A report by the PAC just tabled in Parliament, has recommended the charitable registration of Tata Trusts’ — under Section 12AA of the Income Tax (IT) Act — be cancelled since they do not conform to the norms of investments or expenditure.
A report by the Public Accounts Committee (PAC) just tabled in Parliament, has recommended the charitable registration of Tata Trusts’ — under Section 12AA of the Income Tax (IT) Act — be cancelled since they do not conform to the norms of investments or expenditure. If the Trusts loses its12AA status, the tax implications will be significant, and the date on which this happens will decide the extent of the tax liability.
The PAC says, “the Committee is aghast to note that the Trusts is investing money in prohibited modes of investment despite the law which strictly prohibiting Public Charitable Trusts from holding such assets post 1973…the Committee is again perturbed to find that Tata Trusts has been claiming dividend income which forms the majority of its income, is exempt from the requirement of applying 85% of Trust income towards charitable purpose.”
This matter is also under litigation in the Bombay High Court where the I-T department has sought to cancel the Tata Trusts licence.
Tata Trusts has argued that it had, in any case, surrendered its 12AA registration in March, 2015 itself and had, in fact, filed its returns for 2015-16 without claiming the tax benefits available under the trust law.
If 12AA is cancelled from the date on which the Tatas applied for cancellation, they will have to pay income tax on their earnings. If, however, the registration is deemed to have been cancelled after Section 115 (TD) became applicable – June 2016 – they will have to pay taxes on their “accreted income”.
This is defined as “the aggregate fair market value of the total assets of the trust or the institution, as on the specified date, exceeds the total liability of such trust or institution”.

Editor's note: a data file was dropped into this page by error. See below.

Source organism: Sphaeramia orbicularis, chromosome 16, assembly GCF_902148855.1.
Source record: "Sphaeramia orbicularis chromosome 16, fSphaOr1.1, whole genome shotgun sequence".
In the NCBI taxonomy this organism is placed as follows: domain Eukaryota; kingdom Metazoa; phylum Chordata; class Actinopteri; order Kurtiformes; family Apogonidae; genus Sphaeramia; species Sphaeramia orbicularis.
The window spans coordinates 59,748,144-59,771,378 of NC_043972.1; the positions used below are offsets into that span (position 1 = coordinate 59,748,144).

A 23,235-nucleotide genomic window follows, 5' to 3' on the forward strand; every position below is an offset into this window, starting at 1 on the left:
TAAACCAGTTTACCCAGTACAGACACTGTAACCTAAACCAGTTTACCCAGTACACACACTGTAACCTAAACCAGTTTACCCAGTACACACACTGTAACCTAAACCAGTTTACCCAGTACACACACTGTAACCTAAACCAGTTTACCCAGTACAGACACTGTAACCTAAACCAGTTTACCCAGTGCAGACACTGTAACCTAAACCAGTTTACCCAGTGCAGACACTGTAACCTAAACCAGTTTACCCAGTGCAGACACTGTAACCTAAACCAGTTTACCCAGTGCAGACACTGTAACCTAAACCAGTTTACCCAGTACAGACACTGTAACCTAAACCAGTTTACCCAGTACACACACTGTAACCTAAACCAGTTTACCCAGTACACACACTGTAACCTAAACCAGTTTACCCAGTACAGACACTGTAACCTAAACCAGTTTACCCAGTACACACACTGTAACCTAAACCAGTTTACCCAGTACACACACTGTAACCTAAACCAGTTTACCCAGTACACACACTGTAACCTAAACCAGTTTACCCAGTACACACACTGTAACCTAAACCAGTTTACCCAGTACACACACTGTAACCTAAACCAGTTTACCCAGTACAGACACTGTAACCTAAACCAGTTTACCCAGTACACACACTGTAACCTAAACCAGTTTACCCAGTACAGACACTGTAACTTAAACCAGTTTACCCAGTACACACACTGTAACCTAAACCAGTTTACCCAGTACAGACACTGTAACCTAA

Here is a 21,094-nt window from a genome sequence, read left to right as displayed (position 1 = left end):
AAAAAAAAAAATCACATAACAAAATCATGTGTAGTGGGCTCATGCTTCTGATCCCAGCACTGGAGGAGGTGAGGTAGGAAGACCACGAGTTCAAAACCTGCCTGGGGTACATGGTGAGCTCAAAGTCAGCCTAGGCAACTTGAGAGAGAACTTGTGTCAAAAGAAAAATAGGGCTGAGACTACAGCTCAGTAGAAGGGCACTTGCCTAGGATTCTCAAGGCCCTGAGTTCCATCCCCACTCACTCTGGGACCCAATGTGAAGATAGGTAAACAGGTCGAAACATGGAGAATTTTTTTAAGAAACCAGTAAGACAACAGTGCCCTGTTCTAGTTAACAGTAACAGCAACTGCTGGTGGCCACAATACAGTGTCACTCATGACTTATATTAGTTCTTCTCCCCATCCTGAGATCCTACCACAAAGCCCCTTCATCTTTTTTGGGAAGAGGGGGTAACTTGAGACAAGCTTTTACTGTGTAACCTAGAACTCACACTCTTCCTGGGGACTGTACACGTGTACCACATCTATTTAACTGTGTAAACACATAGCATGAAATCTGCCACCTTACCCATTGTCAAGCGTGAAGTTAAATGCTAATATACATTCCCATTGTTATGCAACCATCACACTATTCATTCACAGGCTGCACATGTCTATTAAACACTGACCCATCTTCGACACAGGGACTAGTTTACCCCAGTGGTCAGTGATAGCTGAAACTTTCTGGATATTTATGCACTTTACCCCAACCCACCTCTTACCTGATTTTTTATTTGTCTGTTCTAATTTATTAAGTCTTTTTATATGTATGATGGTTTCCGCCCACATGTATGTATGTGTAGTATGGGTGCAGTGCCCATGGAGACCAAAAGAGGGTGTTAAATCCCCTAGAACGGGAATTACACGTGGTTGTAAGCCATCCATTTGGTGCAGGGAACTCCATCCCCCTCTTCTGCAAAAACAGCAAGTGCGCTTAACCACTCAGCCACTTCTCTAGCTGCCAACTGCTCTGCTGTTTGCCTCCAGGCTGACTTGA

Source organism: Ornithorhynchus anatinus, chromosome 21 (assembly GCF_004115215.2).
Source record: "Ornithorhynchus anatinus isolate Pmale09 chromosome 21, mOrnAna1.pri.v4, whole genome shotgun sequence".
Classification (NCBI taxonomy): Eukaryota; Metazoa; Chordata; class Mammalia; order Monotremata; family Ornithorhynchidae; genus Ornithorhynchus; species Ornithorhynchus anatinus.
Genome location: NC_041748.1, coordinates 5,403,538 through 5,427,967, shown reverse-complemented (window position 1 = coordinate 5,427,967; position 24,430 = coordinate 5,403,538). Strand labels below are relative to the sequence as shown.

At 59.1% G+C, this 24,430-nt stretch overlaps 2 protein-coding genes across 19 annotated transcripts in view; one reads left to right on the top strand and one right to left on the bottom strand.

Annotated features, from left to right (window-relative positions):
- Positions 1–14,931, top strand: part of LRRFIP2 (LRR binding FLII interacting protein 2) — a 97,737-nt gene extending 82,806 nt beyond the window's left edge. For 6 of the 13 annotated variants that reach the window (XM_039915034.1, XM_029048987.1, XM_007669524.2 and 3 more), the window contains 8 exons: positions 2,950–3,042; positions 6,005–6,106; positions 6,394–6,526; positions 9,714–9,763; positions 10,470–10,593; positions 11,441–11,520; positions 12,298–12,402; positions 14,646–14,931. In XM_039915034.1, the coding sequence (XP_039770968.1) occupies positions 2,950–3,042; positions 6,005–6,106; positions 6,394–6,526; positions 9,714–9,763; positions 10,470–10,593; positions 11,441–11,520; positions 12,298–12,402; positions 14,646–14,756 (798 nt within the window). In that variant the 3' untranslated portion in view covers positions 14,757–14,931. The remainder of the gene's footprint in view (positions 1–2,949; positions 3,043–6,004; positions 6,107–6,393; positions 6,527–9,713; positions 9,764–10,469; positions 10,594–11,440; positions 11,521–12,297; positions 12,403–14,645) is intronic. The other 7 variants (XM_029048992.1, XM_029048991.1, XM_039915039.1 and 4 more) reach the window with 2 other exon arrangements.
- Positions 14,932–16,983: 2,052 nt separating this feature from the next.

There are two main issues around which the case in the Bombay High Court revolves. The first relates to the shares of Tata Consultancy Services (TCS), called Orchid Print at that point, which were gifted to Tata Trusts by Tata Sons in 2000.
Tata Trusts sold these shares in 2008 and invested the bulk of this money in preference capital of Tata Sons. Under the Trust law, no investments can be made in private companies — they need to be made in government securities, bank deposits, specified PSUs etc.
In addition, under the Trust law, 85% of all income earned must be spent for charitable purposes. As the I-T department argued, and the PAC agrees, Tata trusts is in violation of both these principles.
In March, 2014, while accepting some of the arguments made by Tata Trusts, the Income Tax Appellate Tribunal had also said “the assessee (Jamsetji Tata Trust) before us undisputedly has not complied with the condition of application of 85% of the income during the year”. It also said holding the TCS shares was “in contravention of section 13(1)(d)(iii)”.
The PAC has also come down on the donation of $100 million by the Tata Educational and Development Trust (TEDT) to Cornell University and Harvard Business School since it says, under Trust law, this did not “amount either to charity or international welfare in which India was interested…”
The PAC also criticised the government for its flip flop on the issue. The PAC notes that the CDBT had, in June 2014, rejected the TEDT claim for a tax exemption since it said that these investments were not justified — public charitable trusts are supposed to invest money only where the public interest is involved. However, this position was reversed by the CBDT in November 2015 and the TEDT was given a clearance for $100 million of overseas donations to cover the assessment years 2009-10 to 2016-17.
The PAC notes “there was no reason for reversing the decision taken in 2014, in November 2015 for grant of exemption as there was no change in the provisions of the Act nor the purpose of the grant of exemption underwent any change so as to attract international welfare in which India was interested”.
The issue of Tata Trusts not conforming to the norms for investment or spending has been raised by the CAG (Comptroller and Auditor General) as well. In its Performance Audit Report of 2013, it noted that the I-T department “allowed irregular exemptions to Jamshetji Tata Trust and Navajbai Ratan Tata Trust who invested `3,139 crore in prohibited modes arising from accumulations of capital gains which involved tax effect of `1,066.95 crore”. The CAG said the assessing officer “should have brought investment aggregating `3,139 crore to tax at maximum marginal rate”.